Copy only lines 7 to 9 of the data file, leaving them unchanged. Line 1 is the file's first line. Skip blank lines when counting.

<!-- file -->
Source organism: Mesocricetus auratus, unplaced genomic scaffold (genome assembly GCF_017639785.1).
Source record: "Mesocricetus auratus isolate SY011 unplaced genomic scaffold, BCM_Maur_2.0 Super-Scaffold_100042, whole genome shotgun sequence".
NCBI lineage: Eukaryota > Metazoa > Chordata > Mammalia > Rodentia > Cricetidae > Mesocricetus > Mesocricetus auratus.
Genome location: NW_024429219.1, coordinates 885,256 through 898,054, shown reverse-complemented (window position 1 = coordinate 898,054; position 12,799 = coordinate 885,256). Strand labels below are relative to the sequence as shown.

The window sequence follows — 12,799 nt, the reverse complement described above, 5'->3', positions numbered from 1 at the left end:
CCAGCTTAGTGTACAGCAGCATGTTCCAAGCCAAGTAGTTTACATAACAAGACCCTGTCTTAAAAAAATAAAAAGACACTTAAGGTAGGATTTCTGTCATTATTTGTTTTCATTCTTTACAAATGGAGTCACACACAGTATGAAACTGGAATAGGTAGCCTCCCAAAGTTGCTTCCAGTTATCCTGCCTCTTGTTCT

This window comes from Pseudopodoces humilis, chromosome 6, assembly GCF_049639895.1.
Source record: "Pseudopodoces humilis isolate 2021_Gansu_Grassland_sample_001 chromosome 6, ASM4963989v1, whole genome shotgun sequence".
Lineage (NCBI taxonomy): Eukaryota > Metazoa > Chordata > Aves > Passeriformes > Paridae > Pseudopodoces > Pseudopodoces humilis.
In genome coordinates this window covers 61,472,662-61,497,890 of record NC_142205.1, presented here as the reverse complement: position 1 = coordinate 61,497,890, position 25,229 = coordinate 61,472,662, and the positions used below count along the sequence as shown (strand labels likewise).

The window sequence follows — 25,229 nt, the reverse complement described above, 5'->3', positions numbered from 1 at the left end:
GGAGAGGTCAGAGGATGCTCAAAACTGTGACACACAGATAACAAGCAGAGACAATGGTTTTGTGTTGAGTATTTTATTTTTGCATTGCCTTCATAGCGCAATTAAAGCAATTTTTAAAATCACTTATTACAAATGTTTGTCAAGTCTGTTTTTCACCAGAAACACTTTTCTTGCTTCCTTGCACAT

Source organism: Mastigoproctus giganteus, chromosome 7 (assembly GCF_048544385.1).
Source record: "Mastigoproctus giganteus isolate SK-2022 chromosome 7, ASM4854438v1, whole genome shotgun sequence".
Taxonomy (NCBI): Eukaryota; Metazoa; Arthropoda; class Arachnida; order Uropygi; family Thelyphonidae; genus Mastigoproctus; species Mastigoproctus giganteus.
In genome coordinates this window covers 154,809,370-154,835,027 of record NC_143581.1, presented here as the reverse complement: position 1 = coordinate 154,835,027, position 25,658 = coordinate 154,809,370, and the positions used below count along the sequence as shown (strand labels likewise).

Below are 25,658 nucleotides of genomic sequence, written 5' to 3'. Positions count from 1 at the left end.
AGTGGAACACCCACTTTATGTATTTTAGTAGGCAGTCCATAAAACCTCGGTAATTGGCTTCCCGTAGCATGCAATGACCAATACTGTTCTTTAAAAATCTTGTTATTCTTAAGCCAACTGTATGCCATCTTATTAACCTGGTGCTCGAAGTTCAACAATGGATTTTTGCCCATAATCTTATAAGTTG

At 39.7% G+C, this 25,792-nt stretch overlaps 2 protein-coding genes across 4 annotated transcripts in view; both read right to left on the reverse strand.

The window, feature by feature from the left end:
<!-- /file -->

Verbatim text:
This window comes from Pseudopodoces humilis, chromosome 6, assembly GCF_049639895.1.
Source record: "Pseudopodoces humilis isolate 2021_Gansu_Grassland_sample_001 chromosome 6, ASM4963989v1, whole genome shotgun sequence".
Lineage (NCBI taxonomy): Eukaryota > Metazoa > Chordata > Aves > Passeriformes > Paridae > Pseudopodoces > Pseudopodoces humilis.